Rescues & Disasters at Sea - Whitby Online

Rescues & Disasters at Sea



Perhaps the most famous sea disaster occurring off Whitby was that of the SS Rohilla. Built as a passenger and cruise liner in 1906 in Belfast the Rohilla was a steamship of the British India Steam Navigation Company and was requisitioned as a Navel hospital ship in August 1914 and went into service under Captain David Landles Neilson. After being refitted to accommodate sick patients and medical equipment she went into duty. Among her patients was Prince Albert who was moved aboard when he was struck down with appendicitis whilst serving aboard HMS Collingwood. The Rohilla carried him to Aberdeen to meet with the Royal surgeon. Just over two and a half months after being requisitioned the Rohilla and Captain Neilson found themselves in the treacherous and mine laded waters of the North East Coast; a place made even more dangerous due to war time light restrictions and a fierce gale.

The Whitby Coastguard at the time saw the course of the Rohilla heading directly towards the perilous and rocky coast line but his attempts at signaling to her failed. At approximately 4 am on the 30th October 1914 the Rohilla struck 'Whitby Rock' a notorious reef system just south of Whitby harbour. The ship was only 600 feet from shore but a rescue attempt under such conditions were deemed perilous. Nevertheless the R.N.L.I launched six lifeboats and undertook a fifty hour search and rescue mission. It took the first boat five and a half hours to reach the ship and to rescue 17 people and a further 18 on the second attempt.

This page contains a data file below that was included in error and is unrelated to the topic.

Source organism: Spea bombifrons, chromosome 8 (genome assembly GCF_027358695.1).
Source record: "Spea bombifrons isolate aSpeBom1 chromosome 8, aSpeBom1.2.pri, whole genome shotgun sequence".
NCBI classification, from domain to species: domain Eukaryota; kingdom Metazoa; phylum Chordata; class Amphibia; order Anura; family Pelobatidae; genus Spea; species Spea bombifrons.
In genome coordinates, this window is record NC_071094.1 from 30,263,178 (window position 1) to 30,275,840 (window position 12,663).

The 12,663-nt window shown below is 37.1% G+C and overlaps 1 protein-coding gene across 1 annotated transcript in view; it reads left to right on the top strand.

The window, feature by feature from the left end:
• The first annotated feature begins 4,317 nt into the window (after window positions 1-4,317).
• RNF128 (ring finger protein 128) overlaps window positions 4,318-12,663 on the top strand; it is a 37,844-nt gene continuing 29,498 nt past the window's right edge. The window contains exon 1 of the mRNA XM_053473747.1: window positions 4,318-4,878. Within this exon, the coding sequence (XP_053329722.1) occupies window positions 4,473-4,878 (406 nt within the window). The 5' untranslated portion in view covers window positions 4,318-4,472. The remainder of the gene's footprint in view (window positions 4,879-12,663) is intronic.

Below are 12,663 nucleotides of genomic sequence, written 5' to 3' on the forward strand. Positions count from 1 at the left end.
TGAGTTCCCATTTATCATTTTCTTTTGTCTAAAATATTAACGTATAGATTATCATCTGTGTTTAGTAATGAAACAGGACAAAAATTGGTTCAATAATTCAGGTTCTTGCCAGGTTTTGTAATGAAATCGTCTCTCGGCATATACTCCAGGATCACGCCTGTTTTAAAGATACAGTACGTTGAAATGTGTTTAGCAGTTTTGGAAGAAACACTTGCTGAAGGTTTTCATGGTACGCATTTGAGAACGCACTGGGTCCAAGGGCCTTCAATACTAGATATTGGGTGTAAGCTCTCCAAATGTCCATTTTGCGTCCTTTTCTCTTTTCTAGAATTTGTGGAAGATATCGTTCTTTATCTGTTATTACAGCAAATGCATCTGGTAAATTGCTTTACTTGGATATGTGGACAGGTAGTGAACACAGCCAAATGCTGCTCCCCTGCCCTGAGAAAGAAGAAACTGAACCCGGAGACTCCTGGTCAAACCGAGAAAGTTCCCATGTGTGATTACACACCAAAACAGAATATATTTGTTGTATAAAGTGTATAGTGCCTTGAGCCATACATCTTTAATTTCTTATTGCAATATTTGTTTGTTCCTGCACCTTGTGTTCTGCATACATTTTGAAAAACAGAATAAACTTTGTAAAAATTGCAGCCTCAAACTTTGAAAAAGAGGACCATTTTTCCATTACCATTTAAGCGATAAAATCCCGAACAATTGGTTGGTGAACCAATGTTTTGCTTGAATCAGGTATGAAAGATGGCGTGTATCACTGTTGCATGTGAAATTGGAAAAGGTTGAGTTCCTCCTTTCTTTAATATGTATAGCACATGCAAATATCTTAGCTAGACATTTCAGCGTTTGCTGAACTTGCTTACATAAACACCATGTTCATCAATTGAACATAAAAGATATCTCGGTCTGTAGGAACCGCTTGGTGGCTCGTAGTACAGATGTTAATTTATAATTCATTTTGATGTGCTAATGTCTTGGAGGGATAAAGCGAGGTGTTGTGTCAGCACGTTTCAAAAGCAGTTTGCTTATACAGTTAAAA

By this time the lifeboat was so badly damaged it had to be abandoned. The following day forty people where still trapped on the ship and rescuers and locals watched in dismay as the ship took further beating from the wind and the waves. Eventually a motorized lifeboat was sent down from Teesside to assist and the final survivors where rescued after their 50 hour ordeal. In all 86 out of 229 passengers lost their lives in the tragedy. Many of the bodies recovered where buried at Whitby Cemetery and the funerals where attended by many local inhabitants, dignitaries and those involved personally in the search and rescue. At the inquest it was decided that adverse conditions where to blame for the disaster and it was recommended that Whitby should be provided with its own motorised lifeboat. The disaster is still listed today as one of the worst ever attended by the R.N.L.I.

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